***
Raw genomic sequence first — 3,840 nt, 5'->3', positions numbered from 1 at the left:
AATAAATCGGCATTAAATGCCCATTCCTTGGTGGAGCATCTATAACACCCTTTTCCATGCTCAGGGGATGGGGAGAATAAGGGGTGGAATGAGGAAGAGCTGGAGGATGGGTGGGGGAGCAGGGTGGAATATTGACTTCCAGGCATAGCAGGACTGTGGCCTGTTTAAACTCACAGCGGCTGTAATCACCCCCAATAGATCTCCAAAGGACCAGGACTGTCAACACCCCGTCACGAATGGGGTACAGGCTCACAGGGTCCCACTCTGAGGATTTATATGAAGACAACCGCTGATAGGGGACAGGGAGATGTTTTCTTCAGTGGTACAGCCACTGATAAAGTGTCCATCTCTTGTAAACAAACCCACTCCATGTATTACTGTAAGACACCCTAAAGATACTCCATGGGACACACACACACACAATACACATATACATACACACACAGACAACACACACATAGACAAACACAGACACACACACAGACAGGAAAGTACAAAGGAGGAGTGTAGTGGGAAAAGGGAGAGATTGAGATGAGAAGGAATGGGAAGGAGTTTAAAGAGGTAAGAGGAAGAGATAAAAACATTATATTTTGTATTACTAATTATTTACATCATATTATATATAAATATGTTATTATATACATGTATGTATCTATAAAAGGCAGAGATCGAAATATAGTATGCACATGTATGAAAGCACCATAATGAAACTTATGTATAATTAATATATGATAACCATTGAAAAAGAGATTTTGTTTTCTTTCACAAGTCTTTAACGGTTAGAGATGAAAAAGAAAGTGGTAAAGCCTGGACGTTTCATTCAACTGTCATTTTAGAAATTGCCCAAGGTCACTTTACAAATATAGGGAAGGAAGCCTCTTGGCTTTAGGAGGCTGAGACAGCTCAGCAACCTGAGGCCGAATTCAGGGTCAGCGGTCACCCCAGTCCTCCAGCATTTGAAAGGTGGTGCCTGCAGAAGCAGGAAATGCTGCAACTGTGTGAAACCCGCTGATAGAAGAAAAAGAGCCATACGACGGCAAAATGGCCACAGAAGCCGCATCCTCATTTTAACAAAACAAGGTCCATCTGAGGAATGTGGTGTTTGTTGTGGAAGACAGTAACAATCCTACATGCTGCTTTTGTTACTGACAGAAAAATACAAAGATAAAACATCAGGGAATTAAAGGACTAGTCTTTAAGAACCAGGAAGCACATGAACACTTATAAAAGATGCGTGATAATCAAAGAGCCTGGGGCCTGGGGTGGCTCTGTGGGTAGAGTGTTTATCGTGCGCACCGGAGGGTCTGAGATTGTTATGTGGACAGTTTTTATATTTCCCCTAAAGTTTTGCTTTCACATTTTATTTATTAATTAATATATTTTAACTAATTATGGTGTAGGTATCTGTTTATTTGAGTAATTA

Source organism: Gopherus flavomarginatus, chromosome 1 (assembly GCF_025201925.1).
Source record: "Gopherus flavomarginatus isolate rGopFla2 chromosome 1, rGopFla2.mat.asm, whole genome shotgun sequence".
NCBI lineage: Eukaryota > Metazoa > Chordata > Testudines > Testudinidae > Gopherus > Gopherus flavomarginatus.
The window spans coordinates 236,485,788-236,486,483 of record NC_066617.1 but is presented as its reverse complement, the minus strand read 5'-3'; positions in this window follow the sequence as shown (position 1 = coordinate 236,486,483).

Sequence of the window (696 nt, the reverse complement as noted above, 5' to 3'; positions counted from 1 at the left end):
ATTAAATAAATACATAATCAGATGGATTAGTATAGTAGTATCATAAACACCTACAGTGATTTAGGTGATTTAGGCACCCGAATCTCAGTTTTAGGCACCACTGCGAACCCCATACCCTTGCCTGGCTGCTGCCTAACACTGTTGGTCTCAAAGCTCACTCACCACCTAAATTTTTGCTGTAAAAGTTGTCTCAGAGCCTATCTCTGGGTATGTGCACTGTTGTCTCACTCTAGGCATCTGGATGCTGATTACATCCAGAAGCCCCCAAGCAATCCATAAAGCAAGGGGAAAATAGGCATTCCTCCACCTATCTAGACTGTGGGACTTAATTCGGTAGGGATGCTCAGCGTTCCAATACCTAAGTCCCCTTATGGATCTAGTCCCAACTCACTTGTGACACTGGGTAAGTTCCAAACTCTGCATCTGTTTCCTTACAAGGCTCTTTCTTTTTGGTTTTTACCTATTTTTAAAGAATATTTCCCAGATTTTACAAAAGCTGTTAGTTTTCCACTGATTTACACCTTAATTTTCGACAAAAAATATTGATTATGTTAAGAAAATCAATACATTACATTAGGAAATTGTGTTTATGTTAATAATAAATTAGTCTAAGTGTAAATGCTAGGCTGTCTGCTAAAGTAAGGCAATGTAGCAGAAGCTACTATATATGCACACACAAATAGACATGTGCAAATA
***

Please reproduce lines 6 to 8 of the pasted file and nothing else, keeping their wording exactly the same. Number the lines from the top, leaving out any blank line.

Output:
The window spans coordinates 236,485,788-236,486,483 of record NC_066617.1 but is presented as its reverse complement, the minus strand read 5'-3'; positions in this window follow the sequence as shown (position 1 = coordinate 236,486,483).

Sequence of the window (696 nt, the reverse complement as noted above, 5' to 3'; positions counted from 1 at the left end):
ATTAAATAAATACATAATCAGATGGATTAGTATAGTAGTATCATAAACACCTACAGTGATTTAGGTGATTTAGGCACCCGAATCTCAGTTTTAGGCACCACTGCGAACCCCATACCCTTGCCTGGCTGCTGCCTAACACTGTTGGTCTCAAAGCTCACTCACCACCTAAATTTTTGCTGTAAAAGTTGTCTCAGAGCCTATCTCTGGGTATGTGCACTGTTGTCTCACTCTAGGCATCTGGATGCTGATTACATCCAGAAGCCCCCAAGCAATCCATAAAGCAAGGGGAAAATAGGCATTCCTCCACCTATCTAGACTGTGGGACTTAATTCGGTAGGGATGCTCAGCGTTCCAATACCTAAGTCCCCTTATGGATCTAGTCCCAACTCACTTGTGACACTGGGTAAGTTCCAAACTCTGCATCTGTTTCCTTACAAGGCTCTTTCTTTTTGGTTTTTACCTATTTTTAAAGAATATTTCCCAGATTTTACAAAAGCTGTTAGTTTTCCACTGATTTACACCTTAATTTTCGACAAAAAATATTGATTATGTTAAGAAAATCAATACATTACATTAGGAAATTGTGTTTATGTTAATAATAAATTAGTCTAAGTGTAAATGCTAGGCTGTCTGCTAAAGTAAGGCAATGTAGCAGAAGCTACTATATATGCACACACAAATAGACATGTGCAAATA